BCS board opposes proposed health standards

Superintendent to send letter to NDE

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The Blair Community Schools Board of Education shared its stance on the state board of education's proposed health standards during its regular meeting Monday night.

The state board released the first draft of the new standards, which creates a framework for K-12 health education for Nebraska schools, in March. The first draft calls for teaching children as young as first grade about gender identity.

Blair board members approved a motion 7-2 that the district is opposed to the proposed health education standards and directed Supt. Randy Gilson to send a letter to the Nebraska Department of Education informing of their decision.

Board members Brandi Petersen and Brittany Gunderson voted no.

Petersen clarified her reasoning for voting against the motion, saying that she didn't believe it was necessary at this time.

“It doesn't mean I agree with it at all or want to adopt the standards,” she said.

Gunderson did not specify the reason for her no vote.

Discussion on the health standards began after Gilson presented a resolution drafted by state Sen. Ben Hansen, who represents District 16, and 29 other state senators for boards to adopt.

Board president Kari Loseke said she has received emails and feedback from residents on the proposed standards.

“I feel like the community has been asking us for our stance,” she said. “That's why I recommended it be on the agenda. I just think the community wanted to hear what we think.”

Hansen, who attended the meeting, encouraged the board to approve the resolution and send it to the state board.

“It is our hope that as they receive resolutions from every part of the state, they will get the message that such controversial content has no place in our schools,” Hansen said. “Classrooms are to be the focus of learning, exploring and growing, not for recruiting young minds for political propaganda. Let parents decide when their children learn delicate topics of life.”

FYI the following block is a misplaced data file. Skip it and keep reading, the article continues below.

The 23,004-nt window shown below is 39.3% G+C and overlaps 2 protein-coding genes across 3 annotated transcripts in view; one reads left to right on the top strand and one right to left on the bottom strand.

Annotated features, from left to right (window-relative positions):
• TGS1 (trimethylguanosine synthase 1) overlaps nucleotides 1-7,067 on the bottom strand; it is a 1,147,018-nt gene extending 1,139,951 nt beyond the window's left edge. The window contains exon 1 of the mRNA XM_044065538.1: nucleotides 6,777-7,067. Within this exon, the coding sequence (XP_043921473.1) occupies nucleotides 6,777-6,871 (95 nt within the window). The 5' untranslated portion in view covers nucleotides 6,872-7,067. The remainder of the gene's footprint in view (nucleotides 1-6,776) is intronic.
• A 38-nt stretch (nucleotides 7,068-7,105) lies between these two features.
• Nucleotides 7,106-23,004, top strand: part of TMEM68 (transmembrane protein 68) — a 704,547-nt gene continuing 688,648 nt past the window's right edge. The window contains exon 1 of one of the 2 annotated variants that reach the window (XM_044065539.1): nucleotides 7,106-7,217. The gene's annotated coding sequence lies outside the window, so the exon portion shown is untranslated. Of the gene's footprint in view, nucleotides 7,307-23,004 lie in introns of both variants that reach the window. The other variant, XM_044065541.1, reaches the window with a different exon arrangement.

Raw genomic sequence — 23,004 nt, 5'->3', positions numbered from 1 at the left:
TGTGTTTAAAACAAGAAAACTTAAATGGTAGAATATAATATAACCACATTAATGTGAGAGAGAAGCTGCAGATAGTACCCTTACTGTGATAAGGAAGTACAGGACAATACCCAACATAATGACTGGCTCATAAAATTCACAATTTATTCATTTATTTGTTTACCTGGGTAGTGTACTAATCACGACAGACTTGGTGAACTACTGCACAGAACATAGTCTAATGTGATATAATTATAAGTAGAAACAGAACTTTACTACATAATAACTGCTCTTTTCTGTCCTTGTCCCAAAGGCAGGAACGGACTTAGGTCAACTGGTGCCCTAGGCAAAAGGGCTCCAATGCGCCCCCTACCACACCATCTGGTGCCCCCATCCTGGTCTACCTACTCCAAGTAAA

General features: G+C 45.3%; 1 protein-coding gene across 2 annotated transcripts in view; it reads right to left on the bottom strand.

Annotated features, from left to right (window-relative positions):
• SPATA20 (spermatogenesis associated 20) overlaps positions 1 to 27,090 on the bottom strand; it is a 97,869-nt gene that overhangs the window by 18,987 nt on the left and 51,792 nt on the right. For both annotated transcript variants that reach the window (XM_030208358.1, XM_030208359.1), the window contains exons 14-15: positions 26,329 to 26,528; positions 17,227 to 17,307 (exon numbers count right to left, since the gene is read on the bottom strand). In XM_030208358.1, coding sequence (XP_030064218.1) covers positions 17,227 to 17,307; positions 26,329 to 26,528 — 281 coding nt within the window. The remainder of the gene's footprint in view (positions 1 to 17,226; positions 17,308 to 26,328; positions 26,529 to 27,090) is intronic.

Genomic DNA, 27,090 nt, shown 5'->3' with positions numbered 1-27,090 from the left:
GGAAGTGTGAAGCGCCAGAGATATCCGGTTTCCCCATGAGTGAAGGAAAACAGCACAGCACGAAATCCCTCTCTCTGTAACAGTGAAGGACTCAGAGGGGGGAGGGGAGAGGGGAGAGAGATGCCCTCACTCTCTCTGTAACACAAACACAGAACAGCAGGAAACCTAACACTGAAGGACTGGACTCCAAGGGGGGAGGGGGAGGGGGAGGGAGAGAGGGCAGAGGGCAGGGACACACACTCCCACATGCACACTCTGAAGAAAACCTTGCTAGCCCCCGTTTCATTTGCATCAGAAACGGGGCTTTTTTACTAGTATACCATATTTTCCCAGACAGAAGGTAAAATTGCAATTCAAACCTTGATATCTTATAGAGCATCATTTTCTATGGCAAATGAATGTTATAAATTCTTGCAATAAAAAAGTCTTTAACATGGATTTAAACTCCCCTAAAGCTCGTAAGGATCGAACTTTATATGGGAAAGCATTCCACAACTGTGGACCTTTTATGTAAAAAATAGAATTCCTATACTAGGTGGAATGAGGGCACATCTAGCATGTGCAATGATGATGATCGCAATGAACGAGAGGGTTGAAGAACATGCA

Several parents also spoke out against the standards.

“These are things that need to be discussed at home, that need to be talked about in a private situation and that there are things that are absolutely inappropriate for our little kids to be hearing,” parent Sarah Jo Tegtmeier said. “I am 100% in favor of this resolution.”

Regardless of what the NDE decides to propose, the district is not required to adopt those standards, Gilson said. The superintendent said he denounces the proposed draft.

“At this point in time, you can put your trust in me that we're not going to pursue, we're going to stick with our health curriculum, the standards we're teaching,” Gilson said.

Petersen said she worried about the precedence approving the resolution would set, given that the proposed standards had not yet formally been adopted.

“I'm just not sure of the precedence we set on a political issue,” she said. “I'm not saying I'm for or against it. I haven't researched it nearly extensively enough. The standards are still considered a work in progress.”

Board member Bob Schoby said he was more in favor of a motion rather than the resolution.

“We do 95-97% of our business with a simple motion,” he said.

Schoby also spoke out against the health standards.

“Having two teachers in my family, I've discussed it with them,” he said. “They don't want to touch it with a 10-foot pole. They don't have time to deal with it. We all agree. It's something that should be left to the parents.”

Board member Laura Ronning agreed.

“Having been a teacher of young children, I have felt if nothing else, some of the standards seem developmentally inappropriate for very young children,” she said. “I guess I just always thought we don't need to start teaching little children lots of information that they may not really be interested in learning anyway.”

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